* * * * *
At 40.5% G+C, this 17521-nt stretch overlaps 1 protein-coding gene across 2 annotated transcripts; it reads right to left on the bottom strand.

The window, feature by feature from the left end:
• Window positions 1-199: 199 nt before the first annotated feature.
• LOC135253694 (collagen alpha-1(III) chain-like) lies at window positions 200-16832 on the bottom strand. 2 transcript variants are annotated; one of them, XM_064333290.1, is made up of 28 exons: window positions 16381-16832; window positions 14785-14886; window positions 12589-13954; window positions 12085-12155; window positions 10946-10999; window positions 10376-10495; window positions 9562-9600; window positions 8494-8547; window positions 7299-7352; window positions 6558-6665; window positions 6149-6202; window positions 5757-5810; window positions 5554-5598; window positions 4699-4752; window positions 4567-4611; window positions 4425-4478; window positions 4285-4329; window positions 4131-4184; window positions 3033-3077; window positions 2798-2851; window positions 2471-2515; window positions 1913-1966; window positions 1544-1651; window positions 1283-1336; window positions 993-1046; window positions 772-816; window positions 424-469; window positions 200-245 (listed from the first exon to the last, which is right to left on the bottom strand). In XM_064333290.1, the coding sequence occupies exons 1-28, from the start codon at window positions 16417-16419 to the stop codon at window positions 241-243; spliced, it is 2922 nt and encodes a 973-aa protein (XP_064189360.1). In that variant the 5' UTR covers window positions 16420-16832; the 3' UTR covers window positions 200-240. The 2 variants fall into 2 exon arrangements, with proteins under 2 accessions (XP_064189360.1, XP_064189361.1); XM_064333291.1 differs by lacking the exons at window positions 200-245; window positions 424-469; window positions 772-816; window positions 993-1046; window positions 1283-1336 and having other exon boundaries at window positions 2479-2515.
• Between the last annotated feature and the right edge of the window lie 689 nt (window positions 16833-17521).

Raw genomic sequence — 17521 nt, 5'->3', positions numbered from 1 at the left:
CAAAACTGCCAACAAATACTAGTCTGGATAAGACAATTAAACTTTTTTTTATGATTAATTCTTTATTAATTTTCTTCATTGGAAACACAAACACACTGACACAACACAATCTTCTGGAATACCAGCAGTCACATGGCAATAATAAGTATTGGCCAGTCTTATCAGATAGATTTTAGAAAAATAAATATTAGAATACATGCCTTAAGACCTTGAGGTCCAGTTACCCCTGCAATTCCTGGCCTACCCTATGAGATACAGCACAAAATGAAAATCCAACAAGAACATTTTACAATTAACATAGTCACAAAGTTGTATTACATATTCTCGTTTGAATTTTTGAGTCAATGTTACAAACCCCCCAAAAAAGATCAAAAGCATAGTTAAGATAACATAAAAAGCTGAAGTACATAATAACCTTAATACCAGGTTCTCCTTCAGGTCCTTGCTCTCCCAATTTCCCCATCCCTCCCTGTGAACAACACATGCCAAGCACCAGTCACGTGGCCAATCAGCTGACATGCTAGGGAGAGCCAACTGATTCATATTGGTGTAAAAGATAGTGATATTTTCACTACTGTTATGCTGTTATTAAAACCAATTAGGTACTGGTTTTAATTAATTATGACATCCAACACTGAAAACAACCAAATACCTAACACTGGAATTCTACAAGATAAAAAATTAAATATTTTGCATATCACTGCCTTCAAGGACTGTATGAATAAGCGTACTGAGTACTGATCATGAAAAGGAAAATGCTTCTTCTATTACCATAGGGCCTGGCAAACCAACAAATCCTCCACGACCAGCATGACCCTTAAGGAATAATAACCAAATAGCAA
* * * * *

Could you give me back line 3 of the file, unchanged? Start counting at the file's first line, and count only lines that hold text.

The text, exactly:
• Window positions 1-199: 199 nt before the first annotated feature.